Conference confirms – no elections in 2015

On Tuesday 19 May, delegates at PCS Conference debated and voted on two motions concerning the suspension of national union elections. The National Executive Committee motion ratifying that decision was carried.

Any analysis of that debate and vote which doesn’t immediately claim complete vindication of the NEC will be accused of making excuses for the losing side. Our previous post looking at the hurdles to winning the debate has already been accused of getting those excuses in early. But such is factionalism.

The fact is that the NEC is drawn from a coalition of two political factions, the significantly larger one being Left Unity, and that LU is organised precisely for two things – getting its candidates elected and getting its positions passed at Conference. Clearly, it is long practiced and quite effective at the manoeuvres necessary for that task.

On top of that the NEC itself has an ability to communicate with all union members that no minority grouping can hope to emulate. We include LU in that category, by the way – despite being supported by a wide section of the activist layer, it is a minority in the membership at large. Albeit the largest such minority.

NEC speakers at AGMs and/or Mandate Meetings of course put forward justification for the NEC decision. How could they not? This would have reached more members than even LU’s organising efforts, given how widely guest speakers are used.

Again, this is not to excuse the loss at Conference but to recognise how it came about. Union democracy is rooted in robust debate at all levels of the union from the workplace right up to Conference, and where only one side of the debate is voiced, that is clearly the side which will win.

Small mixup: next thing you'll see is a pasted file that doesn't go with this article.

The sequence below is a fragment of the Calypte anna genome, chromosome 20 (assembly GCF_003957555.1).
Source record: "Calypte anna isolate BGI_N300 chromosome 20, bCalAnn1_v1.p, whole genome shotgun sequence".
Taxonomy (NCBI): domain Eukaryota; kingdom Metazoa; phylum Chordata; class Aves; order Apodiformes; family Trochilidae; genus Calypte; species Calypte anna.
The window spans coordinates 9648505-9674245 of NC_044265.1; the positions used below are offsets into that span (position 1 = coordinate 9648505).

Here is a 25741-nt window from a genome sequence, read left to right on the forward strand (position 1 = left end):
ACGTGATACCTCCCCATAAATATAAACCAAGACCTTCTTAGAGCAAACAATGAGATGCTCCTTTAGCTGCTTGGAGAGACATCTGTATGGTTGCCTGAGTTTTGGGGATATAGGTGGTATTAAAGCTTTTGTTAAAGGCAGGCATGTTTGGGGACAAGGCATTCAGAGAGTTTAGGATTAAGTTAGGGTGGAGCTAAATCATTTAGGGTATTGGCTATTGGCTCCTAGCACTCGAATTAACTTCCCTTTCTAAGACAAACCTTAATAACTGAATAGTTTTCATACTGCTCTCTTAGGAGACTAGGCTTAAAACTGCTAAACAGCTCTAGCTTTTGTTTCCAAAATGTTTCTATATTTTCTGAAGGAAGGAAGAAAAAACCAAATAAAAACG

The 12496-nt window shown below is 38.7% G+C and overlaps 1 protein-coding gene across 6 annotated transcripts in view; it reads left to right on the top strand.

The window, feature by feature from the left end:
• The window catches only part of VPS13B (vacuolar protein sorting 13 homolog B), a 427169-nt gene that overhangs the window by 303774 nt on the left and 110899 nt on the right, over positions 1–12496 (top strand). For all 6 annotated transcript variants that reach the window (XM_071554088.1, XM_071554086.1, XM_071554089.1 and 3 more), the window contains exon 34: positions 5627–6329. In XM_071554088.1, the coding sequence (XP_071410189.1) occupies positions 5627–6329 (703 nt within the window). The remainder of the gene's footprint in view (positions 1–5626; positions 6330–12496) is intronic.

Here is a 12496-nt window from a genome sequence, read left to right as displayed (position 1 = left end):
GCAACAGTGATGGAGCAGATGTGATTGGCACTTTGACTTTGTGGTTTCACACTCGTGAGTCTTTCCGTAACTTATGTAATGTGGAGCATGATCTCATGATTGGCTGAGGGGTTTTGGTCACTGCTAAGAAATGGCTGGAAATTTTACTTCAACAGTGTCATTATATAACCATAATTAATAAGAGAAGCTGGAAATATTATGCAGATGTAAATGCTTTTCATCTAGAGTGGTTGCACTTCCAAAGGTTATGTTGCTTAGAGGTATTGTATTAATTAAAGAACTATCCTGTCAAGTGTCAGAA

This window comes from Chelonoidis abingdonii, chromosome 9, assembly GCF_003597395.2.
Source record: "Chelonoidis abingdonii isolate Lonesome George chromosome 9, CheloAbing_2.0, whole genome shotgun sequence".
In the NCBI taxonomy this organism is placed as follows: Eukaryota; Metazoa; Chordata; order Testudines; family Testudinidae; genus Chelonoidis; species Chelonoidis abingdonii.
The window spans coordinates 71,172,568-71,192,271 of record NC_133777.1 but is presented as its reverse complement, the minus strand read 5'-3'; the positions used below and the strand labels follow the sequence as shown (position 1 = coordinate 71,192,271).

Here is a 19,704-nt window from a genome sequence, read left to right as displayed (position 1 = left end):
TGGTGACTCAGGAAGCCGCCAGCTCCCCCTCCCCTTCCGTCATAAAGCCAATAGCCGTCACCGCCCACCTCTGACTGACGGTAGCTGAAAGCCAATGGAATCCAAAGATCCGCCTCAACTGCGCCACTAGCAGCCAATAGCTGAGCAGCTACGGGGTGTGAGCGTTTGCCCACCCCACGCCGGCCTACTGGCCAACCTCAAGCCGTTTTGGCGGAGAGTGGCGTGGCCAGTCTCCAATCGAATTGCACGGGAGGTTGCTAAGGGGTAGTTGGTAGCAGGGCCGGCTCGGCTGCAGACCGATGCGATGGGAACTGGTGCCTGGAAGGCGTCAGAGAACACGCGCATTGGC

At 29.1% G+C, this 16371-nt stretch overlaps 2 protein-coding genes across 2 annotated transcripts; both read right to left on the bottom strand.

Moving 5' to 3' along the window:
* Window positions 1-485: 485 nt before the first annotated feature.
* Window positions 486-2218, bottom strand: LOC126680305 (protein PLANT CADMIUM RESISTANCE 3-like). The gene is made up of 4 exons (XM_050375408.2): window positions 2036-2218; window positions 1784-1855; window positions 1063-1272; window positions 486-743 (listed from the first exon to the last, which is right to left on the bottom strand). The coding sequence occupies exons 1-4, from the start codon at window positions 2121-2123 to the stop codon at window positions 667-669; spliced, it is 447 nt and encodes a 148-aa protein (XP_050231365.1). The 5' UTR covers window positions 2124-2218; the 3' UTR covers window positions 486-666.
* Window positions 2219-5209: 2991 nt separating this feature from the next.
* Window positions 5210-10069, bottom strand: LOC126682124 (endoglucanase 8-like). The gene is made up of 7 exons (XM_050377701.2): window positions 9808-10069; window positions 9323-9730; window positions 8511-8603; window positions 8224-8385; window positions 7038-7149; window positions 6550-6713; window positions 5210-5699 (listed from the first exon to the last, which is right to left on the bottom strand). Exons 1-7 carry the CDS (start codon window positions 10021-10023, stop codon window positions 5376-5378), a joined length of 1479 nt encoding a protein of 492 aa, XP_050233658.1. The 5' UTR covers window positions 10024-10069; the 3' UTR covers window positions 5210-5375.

This is the shortcoming that the opposition campaign couldn’t overcome.

The campaign meeting earlier in the year was well attended and positive. Those in opposition succeeded in passing motions condemning the NEC’s decision in more branches than where motions in support of the NEC were passed. A good third of delegates came with mandates to support the reinstatement of elections.

But there were more PCS branches where the organised opposition lacked members than where we had them. This is something we were unable to address, lacking the NEC’s ability to simply send a briefing to every single union branch setting out our position, and something which any future campaign would have to look at addressing.

Finally, the six month gap between the decision and Conference will undoubtedly have cooled anger in many quarters. Especially in recognition of the fact that regardless of our position on elections we were all working hard to secure the union’s future and continue representing members (even if certain NEC loyalists wearing tinfoil hats insisted we were all state agents obsessed with wrecking the union for the Tories). Sometimes decisions do have to be taken quickly – but what route do we have to redress them equally quickly if they’re bad ones? Time has a way of turning anger into apathy.

At any rate, as promised, Conference has decided. The elections of 2015 are gone and we will see elections resume next year. The NEC (any NEC) has a precedent to suspend business as usual if it can argue to its own number that the union faces an emergency or crisis.

Regardless of what you think of this decision and this NEC, that’s something all members need to watch out for in the future.

Good luck to everyone as we all return to the shop floor and the battles ahead.


“Conference will decide”

The common diversion from any debate about the suspension of elections is that “Conference will decide” and so there’s no point getting tangled up in the matter until then. But with the Standing Orders Committee report now online that big debate is finally in sight.

But what immediately strikes you, reading the motions in the opening general debate of Conference, is that the debate has been reduced to a purely theoretical question. Motion A1 asks that we endorse the NEC decision, while motion A2 asks that we censure it. But both accept that the suspension has happened and elections won’t be back until 2016, while laying out near identical actions to take the union forward. The reinstatement of this year’s elections isn’t even on the table.